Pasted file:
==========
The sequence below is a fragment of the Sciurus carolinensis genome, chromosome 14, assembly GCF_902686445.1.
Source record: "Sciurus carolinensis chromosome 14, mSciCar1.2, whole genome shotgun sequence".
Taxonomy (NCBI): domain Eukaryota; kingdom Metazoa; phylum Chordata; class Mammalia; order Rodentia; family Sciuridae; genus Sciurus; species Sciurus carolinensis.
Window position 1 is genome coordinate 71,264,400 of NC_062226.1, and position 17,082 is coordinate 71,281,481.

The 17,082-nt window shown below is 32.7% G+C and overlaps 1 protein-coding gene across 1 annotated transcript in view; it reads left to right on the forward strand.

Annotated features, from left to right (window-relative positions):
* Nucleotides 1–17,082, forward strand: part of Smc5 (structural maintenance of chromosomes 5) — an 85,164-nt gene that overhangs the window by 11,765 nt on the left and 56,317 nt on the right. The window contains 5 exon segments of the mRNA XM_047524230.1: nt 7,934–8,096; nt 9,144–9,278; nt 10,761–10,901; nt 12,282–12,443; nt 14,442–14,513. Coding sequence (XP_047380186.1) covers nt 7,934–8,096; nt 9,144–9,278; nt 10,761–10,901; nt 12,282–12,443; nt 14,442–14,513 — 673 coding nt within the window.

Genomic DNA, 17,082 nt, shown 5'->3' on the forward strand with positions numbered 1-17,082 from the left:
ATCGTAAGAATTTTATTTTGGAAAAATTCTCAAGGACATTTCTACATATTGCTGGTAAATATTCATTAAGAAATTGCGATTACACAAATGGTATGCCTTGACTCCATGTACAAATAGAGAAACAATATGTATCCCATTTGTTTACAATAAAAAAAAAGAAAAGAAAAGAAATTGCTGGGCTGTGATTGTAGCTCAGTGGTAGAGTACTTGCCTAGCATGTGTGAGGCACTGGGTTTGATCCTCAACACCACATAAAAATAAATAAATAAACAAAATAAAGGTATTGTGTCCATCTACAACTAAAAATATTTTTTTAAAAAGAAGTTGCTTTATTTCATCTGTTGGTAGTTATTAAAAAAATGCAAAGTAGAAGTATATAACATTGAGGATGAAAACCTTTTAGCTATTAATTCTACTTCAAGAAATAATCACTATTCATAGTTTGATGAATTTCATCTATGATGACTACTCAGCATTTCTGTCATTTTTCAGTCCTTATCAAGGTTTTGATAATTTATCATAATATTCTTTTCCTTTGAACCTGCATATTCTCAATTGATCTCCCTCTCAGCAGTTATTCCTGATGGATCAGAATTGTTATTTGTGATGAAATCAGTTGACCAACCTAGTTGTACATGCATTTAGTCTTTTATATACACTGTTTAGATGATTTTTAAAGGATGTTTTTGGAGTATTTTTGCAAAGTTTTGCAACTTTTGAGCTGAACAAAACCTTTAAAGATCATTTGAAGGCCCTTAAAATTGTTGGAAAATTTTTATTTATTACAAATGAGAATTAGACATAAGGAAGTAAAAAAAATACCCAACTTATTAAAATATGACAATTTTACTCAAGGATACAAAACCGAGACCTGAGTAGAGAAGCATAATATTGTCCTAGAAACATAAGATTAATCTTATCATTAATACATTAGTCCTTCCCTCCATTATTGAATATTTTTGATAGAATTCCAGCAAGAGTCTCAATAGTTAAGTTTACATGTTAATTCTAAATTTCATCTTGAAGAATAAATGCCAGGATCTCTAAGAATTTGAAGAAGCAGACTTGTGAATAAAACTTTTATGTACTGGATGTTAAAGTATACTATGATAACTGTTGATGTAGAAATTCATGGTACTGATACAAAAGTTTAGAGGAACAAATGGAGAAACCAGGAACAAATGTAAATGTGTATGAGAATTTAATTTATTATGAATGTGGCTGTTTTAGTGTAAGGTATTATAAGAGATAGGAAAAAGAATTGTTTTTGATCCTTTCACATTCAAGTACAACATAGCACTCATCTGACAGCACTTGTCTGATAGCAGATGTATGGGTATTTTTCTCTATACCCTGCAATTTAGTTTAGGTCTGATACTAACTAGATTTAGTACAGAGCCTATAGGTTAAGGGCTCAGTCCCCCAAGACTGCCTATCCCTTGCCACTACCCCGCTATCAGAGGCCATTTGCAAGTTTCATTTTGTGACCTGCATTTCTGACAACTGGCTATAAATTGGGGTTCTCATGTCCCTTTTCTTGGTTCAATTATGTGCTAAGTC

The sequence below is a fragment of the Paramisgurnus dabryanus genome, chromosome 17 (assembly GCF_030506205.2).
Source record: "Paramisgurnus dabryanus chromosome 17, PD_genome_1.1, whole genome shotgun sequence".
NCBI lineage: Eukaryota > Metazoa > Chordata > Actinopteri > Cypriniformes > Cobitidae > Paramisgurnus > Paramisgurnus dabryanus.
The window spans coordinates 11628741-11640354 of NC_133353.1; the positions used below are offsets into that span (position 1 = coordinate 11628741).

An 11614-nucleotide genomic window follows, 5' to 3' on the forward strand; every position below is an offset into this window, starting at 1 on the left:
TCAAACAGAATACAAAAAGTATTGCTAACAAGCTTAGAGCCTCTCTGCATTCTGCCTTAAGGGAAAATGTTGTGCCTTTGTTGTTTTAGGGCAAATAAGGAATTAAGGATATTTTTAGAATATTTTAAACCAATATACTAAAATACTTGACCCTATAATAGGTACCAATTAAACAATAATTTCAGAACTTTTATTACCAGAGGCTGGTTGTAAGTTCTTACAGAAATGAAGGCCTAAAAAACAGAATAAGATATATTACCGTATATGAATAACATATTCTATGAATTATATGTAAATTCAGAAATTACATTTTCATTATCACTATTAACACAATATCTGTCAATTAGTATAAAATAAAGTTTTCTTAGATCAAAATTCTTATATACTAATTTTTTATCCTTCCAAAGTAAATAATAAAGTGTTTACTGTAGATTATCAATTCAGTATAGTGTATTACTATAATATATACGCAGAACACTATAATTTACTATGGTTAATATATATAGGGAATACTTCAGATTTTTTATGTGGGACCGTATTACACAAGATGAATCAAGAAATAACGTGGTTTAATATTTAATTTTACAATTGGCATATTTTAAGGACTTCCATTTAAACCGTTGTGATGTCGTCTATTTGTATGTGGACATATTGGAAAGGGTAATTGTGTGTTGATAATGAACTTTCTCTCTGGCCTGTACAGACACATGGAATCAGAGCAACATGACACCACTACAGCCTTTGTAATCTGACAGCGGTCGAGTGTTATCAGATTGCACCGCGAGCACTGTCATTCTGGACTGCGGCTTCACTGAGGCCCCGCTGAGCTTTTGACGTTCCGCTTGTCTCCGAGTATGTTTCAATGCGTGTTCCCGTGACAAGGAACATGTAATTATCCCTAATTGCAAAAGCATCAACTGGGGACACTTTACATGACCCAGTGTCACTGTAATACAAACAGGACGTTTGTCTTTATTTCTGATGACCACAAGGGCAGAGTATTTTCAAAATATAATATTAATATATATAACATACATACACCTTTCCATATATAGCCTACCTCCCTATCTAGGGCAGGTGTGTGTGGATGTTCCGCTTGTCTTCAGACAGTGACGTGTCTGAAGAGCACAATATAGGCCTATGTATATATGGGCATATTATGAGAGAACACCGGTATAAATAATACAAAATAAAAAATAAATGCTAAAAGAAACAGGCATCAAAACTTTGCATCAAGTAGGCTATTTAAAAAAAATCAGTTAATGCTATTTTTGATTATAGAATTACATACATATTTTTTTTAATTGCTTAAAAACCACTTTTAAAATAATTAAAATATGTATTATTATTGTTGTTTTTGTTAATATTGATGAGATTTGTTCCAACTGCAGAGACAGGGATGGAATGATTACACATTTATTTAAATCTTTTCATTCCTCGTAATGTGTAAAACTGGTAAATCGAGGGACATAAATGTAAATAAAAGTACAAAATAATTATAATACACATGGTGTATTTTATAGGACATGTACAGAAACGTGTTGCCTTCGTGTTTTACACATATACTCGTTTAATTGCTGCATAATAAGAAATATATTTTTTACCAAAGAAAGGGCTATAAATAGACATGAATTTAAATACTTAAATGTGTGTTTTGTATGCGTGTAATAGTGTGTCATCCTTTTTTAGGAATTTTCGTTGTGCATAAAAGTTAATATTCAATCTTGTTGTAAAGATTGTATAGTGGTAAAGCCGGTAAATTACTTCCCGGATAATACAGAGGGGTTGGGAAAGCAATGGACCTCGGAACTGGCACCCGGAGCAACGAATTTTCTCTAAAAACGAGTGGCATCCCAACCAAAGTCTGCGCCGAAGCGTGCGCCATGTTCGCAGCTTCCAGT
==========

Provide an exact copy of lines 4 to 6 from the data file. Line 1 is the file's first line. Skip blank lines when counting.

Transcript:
Window position 1 is genome coordinate 71,264,400 of NC_062226.1, and position 17,082 is coordinate 71,281,481.

The 17,082-nt window shown below is 32.7% G+C and overlaps 1 protein-coding gene across 1 annotated transcript in view; it reads left to right on the forward strand.

Annotated features, from left to right (window-relative positions):